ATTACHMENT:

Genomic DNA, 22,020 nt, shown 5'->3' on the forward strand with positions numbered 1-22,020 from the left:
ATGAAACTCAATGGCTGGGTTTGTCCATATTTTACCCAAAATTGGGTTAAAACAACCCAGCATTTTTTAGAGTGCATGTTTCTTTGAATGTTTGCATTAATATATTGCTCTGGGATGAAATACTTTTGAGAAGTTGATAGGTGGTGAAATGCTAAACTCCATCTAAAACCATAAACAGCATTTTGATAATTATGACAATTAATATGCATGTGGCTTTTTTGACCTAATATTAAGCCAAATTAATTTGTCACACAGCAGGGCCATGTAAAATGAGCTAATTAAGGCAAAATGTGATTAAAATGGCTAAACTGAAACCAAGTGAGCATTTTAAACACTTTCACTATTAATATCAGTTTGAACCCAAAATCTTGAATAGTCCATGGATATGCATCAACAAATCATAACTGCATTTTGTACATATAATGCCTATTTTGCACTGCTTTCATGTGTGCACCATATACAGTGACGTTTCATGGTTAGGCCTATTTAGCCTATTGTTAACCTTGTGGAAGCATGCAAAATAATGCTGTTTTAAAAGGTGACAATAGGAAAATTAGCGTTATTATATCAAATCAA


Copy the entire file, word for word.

Genomic DNA, 22,020 nt, shown 5'->3' on the forward strand with positions numbered 1-22,020 from the left:
ATGAAACTCAATGGCTGGGTTTGTCCATATTTTACCCAAAATTGGGTTAAAACAACCCAGCATTTTTTAGAGTGCATGTTTCTTTGAATGTTTGCATTAATATATTGCTCTGGGATGAAATACTTTTGAGAAGTTGATAGGTGGTGAAATGCTAAACTCCATCTAAAACCATAAACAGCATTTTGATAATTATGACAATTAATATGCATGTGGCTTTTTTGACCTAATATTAAGCCAAATTAATTTGTCACACAGCAGGGCCATGTAAAATGAGCTAATTAAGGCAAAATGTGATTAAAATGGCTAAACTGAAACCAAGTGAGCATTTTAAACACTTTCACTATTAATATCAGTTTGAACCCAAAATCTTGAATAGTCCATGGATATGCATCAACAAATCATAACTGCATTTTGTACATATAATGCCTATTTTGCACTGCTTTCATGTGTGCACCATATACAGTGACGTTTCATGGTTAGGCCTATTTAGCCTATTGTTAACCTTGTGGAAGCATGCAAAATAATGCTGTTTTAAAAGGTGACAATAGGAAAATTAGCGTTATTATATCAAATCAA